UN rights official welcomes US opposition to death penalty for mentally disabled

15 June 2001

The top United Nations human rights official today welcomed United States President George W. Bush's recent statement that the death penalty should never be applied to any individual who is 'mentally retarded.'

"I have written to President Bush, in the light of this statement, urging him to intervene in several cases where persons with mental disabilities are awaiting execution in the United States," said the UN High Commissioner for Human Rights, Mary Robinson. "In particular, I have asked that he make his administration's views known to the courts considering these cases and to the State governors considering signing legislation to ban this practice."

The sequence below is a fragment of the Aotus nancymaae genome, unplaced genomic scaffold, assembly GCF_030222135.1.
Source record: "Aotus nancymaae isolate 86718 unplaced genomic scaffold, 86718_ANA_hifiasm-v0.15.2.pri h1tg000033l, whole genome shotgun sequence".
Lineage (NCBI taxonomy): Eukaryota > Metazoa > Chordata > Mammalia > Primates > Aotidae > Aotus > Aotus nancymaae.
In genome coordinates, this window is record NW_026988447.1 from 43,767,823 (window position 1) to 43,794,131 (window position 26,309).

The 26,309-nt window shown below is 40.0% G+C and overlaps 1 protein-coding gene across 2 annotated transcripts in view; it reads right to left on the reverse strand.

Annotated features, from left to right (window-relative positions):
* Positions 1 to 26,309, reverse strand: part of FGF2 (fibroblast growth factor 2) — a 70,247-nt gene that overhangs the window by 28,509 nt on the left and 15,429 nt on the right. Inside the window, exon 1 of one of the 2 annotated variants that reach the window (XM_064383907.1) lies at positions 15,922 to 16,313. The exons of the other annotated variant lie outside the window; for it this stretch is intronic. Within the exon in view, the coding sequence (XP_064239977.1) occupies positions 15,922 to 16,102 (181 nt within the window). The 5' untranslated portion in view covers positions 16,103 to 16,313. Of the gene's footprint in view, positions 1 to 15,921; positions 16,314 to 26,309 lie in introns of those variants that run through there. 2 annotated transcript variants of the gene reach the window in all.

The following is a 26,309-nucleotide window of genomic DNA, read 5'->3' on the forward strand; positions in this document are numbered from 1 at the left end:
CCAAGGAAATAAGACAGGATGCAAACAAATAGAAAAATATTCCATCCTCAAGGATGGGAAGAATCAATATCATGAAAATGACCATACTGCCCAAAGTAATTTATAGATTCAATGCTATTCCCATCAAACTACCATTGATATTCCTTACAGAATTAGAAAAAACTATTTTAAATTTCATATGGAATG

The High Commissioner said US leadership on this issue would be widely welcomed. "I believe the President's statement could mark a turning point, not only with respect to the right to life itself but with respect to the other human rights of people with mental disabilities who are disproportionately represented in prisons throughout the world."

Noting that the mentally disabled were one of the most vulnerable groups in the world, Mrs. Robinson said progress towards ensuring the rights of 'mentally retarded' prisoners would mark "a significant step forward in making the principles embodied in the Universal Declaration of Human Rights truly universal."

 

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